The holiday season is a wonderful time to snuggle by the fire with a great romance novel. These love stories are the perfect accompaniment to a mug of hot chocolate—or a hot toddy!
British-born Maud Heighton, the protagonist of Imogen Robertson’s latest page-turner, The Paris Winter, couldn’t have picked a worse time to come study painting at Academie Lafond. It’s the winter of 1909-1910, when the Seine overflowed its banks, flooding people out of their homes and sucking away the very ground beneath their feet.
The Kennedys continue their reign as the royal family of publishing. One year after the 50th anniversary of the assassination of John F. Kennedy set off an avalanche of new titles examining his death and presidency, it is the former first lady who is under the microscope in a pair of new biographies with differing agendas.
With The Furies, British writer Natalie Haynes has delivered an addictive, dark and suspenseful— yet sensitive—debut about death, obsession and fate.
The best new mysteries include a standalone Scandinavian thriller, murderous mothers and daughters and a tale of Cold War espionage.
Though the “overnight success” story tends to make headlines, debut novels are more often the result of years of hard work and dedication. This month, we’re highlighting four debuts that deserve some time in the spotlight.
First love, young love, unexpected love—any kind of love with a deep vein of naiveté and innocence—this is Rainbow Rowell’s wheelhouse. She manages to capture raw emotion with a wave of nostalgia that captivates not only her primary audience of young adult readers, but also those of us who, at least in theory, have moved past the age of soaring crushes and crushing heartbreak.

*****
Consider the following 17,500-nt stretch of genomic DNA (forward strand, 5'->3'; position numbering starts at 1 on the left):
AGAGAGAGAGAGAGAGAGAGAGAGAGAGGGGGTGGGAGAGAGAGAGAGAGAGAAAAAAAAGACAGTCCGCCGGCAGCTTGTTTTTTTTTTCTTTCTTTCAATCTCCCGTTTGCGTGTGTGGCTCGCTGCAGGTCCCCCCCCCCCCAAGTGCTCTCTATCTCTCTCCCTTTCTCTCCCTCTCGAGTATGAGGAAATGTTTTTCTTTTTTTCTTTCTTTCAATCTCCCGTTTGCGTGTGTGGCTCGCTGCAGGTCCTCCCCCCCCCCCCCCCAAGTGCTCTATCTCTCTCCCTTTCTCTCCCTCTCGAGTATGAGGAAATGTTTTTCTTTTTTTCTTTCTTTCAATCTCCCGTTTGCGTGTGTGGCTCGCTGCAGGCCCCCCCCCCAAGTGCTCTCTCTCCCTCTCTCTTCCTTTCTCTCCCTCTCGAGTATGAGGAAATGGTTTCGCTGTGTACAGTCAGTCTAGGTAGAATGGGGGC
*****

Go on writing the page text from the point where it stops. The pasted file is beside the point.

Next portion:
Let’s not mince words: George and Irene are weirdos. George is a teacher of astronomy who has visions of ancient gods and goddesses. Irene is an astrophysicist who discovers tiny, purple black holes and doesn’t believe in love or anything else that can’t be measured with very precise instruments. George, on the other hand, longs for love like a consumptive Victorian heroine. They’re both from Toledo and, according to the powers that be, are supposed to end up together. The question Lydia Netzer’s second novel asks is ‘How?’
For most high school bullying victims, life eventually gets better. For Toni Murphy, her torment at the hands of a mean-girl clique turns into a nightmare she can’t escape.
With her 2010 debut novel, Still Missing, Canadian author Chevy Stevens established herself as a writer who can tranform small fears into ultimate nightmares. Her new novel, That Night, evolves a tale of high school bullying into a story of revenge and twisted girl-world secrets. Stevens shares a look behind the curtain into the changing tides of her writing life.